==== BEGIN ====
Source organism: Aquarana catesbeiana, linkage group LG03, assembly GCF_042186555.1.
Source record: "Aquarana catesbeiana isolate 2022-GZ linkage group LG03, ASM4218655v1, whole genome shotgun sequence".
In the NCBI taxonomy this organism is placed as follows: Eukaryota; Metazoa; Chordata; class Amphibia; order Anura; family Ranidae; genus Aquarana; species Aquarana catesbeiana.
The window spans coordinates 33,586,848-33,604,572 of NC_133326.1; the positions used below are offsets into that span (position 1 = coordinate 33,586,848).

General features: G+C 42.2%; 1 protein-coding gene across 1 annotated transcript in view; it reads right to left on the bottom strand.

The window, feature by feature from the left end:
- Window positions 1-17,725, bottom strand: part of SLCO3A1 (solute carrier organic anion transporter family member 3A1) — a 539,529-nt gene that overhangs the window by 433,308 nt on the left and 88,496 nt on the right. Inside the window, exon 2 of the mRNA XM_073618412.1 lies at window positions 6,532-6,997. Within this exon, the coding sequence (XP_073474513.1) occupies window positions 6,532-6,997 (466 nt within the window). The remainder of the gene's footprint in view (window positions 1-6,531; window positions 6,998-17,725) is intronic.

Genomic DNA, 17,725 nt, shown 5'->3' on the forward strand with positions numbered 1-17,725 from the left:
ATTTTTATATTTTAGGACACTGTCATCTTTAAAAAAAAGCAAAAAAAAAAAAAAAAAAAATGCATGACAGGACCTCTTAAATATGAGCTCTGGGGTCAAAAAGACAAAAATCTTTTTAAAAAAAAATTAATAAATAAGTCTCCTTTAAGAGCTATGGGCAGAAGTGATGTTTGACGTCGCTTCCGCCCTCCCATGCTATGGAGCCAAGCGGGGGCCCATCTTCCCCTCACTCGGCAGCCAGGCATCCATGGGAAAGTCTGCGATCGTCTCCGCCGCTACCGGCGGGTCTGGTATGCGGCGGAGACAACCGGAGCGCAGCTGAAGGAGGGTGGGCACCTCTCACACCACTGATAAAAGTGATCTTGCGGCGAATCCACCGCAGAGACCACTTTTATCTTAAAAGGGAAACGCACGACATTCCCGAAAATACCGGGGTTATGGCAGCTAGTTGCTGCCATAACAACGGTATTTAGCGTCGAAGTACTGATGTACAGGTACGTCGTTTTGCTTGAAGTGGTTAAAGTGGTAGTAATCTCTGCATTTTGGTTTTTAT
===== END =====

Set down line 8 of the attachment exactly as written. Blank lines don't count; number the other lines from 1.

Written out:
Genomic DNA, 17,725 nt, shown 5'->3' on the forward strand with positions numbered 1-17,725 from the left: